Darwin provided us with a theory of how and why living organisms in Nature originate and evolve. There is no substitute for the real investigations and discoveries of the natural sciences. Anybody who is waiting for a “Marxist” natural science will wait for ever and rightly so. The method, spirit and discoveries of Marx’s thinking was never intended to – and never could – replace or even challlenge the undeniable or irrefutable achievements of the natural sciences. Anybody who chatters about “Marxist science” is, in my opinion, not only deceiving themselves and others but has lost sight of Marx’s conceptions of both Nature and social development.
However, when we look at the actual philosophical approach – either conscious or unconscious – of many natural scientists to their work, we can quite clearly see that there is plenty of room for improvement.
Marx’s dialectical approach to questions can also serve a heuristic function in the natural sciences including within the area of Evolutionary Theory.
In my local library recently, I picked up a copy of a book by a celebrity Physicist here in England. We find him hosting radio programmes and staring up with awe into the high heavens on TV presentations. It was the title of the book which grabbed my attention ; “Paradox?” by Jim Al Khalili. Jim himself appears to be an affable enough fellow but it is quite obvious straight away – from looking through the pages of the text – that he is completely unacquainted with both the work of Hegel and Marx and the philosophical approach which underpins it. And yet he has been brave and gallant enough to step out into the public arena with a philosophy of science text entitled “Paradox?” It would be equivalent to Shaun May stepping out into ‘cutting edge’ areas of Quantum Mechanics or Solid State Physics with a dissertation reviewing the limitations of the latest discoveries.
The basic thesis of the book is that Nature is not inherently paradoxical and that the paradoxes that become manifest in theoretical Physics are explicable if certain theoretical adjustments are made. Paradox is viewed herein as an irrationally-produced foible of the human intellect and not as Hegel and Marx – and others before them – discovered, indwelling, immanent in Nature, Society, Mind. For many scientists, Nature is formal and without contradiction. When Nature itself contradicts this – and this becomes apparent in the paradoxes of their theories – they seek solutions in the modification of their method, approach or perspectives because, in their eyes, Nature cannot possibly operate dialectically, with contradiction as its animating principle. The almost inevitable outcome is generally an eclectic hotchpotch of a philosophy which merely serves to replicate in a different form those principles which the ‘philosopher of science’ has sought to go beyond.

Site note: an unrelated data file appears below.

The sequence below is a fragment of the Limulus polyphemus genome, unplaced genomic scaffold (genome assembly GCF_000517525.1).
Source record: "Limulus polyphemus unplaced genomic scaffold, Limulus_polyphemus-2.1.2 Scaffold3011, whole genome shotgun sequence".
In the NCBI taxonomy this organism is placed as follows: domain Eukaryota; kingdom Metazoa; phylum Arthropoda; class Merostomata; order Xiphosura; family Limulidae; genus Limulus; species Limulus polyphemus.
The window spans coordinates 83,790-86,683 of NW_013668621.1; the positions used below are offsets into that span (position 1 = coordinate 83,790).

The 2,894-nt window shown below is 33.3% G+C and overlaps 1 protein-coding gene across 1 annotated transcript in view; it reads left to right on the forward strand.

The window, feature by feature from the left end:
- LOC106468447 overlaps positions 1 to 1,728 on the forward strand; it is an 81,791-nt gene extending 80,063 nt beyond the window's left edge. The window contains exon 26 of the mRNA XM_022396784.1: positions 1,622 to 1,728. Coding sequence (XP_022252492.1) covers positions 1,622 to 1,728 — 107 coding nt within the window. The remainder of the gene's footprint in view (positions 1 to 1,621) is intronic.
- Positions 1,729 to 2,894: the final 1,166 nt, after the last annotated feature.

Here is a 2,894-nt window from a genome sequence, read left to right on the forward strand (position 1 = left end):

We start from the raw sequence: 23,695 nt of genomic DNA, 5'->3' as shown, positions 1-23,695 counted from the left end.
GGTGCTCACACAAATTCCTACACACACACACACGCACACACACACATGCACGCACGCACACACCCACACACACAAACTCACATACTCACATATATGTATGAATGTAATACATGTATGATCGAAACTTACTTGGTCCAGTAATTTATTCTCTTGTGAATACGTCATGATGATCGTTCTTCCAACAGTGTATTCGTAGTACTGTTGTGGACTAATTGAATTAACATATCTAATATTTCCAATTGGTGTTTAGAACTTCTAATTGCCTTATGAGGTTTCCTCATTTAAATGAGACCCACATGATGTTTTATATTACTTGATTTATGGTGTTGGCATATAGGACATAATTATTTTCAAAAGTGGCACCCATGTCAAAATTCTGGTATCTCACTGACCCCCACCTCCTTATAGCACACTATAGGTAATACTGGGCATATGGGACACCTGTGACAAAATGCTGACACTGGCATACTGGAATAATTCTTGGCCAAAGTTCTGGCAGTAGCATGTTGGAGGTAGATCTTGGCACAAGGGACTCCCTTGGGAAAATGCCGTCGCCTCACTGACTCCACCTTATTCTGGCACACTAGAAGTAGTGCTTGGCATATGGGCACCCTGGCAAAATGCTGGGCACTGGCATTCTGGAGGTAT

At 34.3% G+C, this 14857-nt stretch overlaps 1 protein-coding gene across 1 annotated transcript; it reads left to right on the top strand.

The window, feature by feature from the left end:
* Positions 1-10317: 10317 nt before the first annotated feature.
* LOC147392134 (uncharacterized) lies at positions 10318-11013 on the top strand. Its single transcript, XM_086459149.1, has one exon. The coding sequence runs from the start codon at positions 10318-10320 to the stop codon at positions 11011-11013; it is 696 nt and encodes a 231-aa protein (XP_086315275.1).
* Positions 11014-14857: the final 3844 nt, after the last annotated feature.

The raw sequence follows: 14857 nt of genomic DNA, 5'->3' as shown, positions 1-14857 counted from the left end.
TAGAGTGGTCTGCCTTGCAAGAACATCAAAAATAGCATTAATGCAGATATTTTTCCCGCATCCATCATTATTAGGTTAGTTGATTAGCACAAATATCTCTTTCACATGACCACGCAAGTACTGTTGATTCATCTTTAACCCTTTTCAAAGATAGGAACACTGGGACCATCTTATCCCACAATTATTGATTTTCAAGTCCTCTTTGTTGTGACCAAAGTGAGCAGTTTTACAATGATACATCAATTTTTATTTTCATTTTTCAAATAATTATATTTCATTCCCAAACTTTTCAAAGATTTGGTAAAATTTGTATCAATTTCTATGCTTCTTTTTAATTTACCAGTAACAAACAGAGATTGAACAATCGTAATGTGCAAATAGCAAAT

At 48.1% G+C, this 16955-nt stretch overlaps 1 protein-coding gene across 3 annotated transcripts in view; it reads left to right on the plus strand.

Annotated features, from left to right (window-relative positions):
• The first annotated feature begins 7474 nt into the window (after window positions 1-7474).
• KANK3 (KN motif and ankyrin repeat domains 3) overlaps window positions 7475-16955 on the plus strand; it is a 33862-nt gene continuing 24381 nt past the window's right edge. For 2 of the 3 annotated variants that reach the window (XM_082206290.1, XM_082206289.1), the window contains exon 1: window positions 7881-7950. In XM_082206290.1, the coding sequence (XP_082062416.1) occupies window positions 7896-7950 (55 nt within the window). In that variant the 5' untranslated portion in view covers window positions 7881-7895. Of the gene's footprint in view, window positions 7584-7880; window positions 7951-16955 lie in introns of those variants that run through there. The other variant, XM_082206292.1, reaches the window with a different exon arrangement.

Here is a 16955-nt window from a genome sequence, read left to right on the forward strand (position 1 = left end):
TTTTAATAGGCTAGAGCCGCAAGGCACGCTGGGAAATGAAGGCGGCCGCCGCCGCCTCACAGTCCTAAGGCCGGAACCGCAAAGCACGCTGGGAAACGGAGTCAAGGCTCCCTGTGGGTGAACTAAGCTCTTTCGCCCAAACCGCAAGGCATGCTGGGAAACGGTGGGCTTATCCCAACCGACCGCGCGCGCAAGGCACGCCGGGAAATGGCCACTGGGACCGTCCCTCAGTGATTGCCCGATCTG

They do not seek to comprehensively question their whole philosophical approach (which, generally, is totally in the dark about the dialectics of Nature, its dialectical ontology) but rather tend inspect, dig around and puzzle over the perspectives taken in such an approach. This is especially the case in England which is the home of philosophical Empiricism and mechanistic forms of Materialism. A dialectical approach by scientists to their work would not only bring that approach into a philosophical consonance with their objects of investigation but would undoubtedly be more fruitful on a heuristic level. Perhaps somebody should tell Jim that this would particularly be the case in the area of theoretical and particle Physics.